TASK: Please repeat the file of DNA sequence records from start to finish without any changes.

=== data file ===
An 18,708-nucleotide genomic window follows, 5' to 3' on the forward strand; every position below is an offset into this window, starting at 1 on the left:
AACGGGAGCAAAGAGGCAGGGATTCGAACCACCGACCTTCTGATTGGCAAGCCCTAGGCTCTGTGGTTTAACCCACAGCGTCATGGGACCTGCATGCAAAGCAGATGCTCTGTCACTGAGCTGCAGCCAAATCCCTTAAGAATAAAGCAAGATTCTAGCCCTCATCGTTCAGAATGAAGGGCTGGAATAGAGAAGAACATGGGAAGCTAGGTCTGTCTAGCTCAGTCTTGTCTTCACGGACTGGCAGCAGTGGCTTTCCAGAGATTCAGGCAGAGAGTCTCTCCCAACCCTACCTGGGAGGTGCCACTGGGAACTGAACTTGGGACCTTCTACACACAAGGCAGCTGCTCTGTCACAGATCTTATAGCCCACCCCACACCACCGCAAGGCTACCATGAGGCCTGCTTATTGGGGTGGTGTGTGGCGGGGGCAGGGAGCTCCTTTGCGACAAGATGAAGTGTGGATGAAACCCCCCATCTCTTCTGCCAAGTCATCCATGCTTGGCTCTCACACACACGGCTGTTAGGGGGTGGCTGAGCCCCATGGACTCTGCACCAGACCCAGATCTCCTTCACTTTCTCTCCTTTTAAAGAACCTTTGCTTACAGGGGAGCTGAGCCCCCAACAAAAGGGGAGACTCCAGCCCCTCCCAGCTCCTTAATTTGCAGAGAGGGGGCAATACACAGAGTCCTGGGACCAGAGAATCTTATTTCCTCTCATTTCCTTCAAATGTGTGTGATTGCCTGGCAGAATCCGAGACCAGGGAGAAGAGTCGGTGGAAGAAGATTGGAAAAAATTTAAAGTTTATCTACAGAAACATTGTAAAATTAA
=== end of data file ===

An 18,708-nucleotide genomic window follows, 5' to 3' on the forward strand; every position below is an offset into this window, starting at 1 on the left:
AACGGGAGCAAAGAGGCAGGGATTCGAACCACCGACCTTCTGATTGGCAAGCCCTAGGCTCTGTGGTTTAACCCACAGCGTCATGGGACCTGCATGCAAAGCAGATGCTCTGTCACTGAGCTGCAGCCAAATCCCTTAAGAATAAAGCAAGATTCTAGCCCTCATCGTTCAGAATGAAGGGCTGGAATAGAGAAGAACATGGGAAGCTAGGTCTGTCTAGCTCAGTCTTGTCTTCACGGACTGGCAGCAGTGGCTTTCCAGAGATTCAGGCAGAGAGTCTCTCCCAACCCTACCTGGGAGGTGCCACTGGGAACTGAACTTGGGACCTTCTACACACAAGGCAGCTGCTCTGTCACAGATCTTATAGCCCACCCCACACCACCGCAAGGCTACCATGAGGCCTGCTTATTGGGGTGGTGTGTGGCGGGGGCAGGGAGCTCCTTTGCGACAAGATGAAGTGTGGATGAAACCCCCCATCTCTTCTGCCAAGTCATCCATGCTTGGCTCTCACACACACGGCTGTTAGGGGGTGGCTGAGCCCCATGGACTCTGCACCAGACCCAGATCTCCTTCACTTTCTCTCCTTTTAAAGAACCTTTGCTTACAGGGGAGCTGAGCCCCCAACAAAAGGGGAGACTCCAGCCCCTCCCAGCTCCTTAATTTGCAGAGAGGGGGCAATACACAGAGTCCTGGGACCAGAGAATCTTATTTCCTCTCATTTCCTTCAAATGTGTGTGATTGCCTGGCAGAATCCGAGACCAGGGAGAAGAGTCGGTGGAAGAAGATTGGAAAAAATTTAAAGTTTATCTACAGAAACATTGTAAAATTAA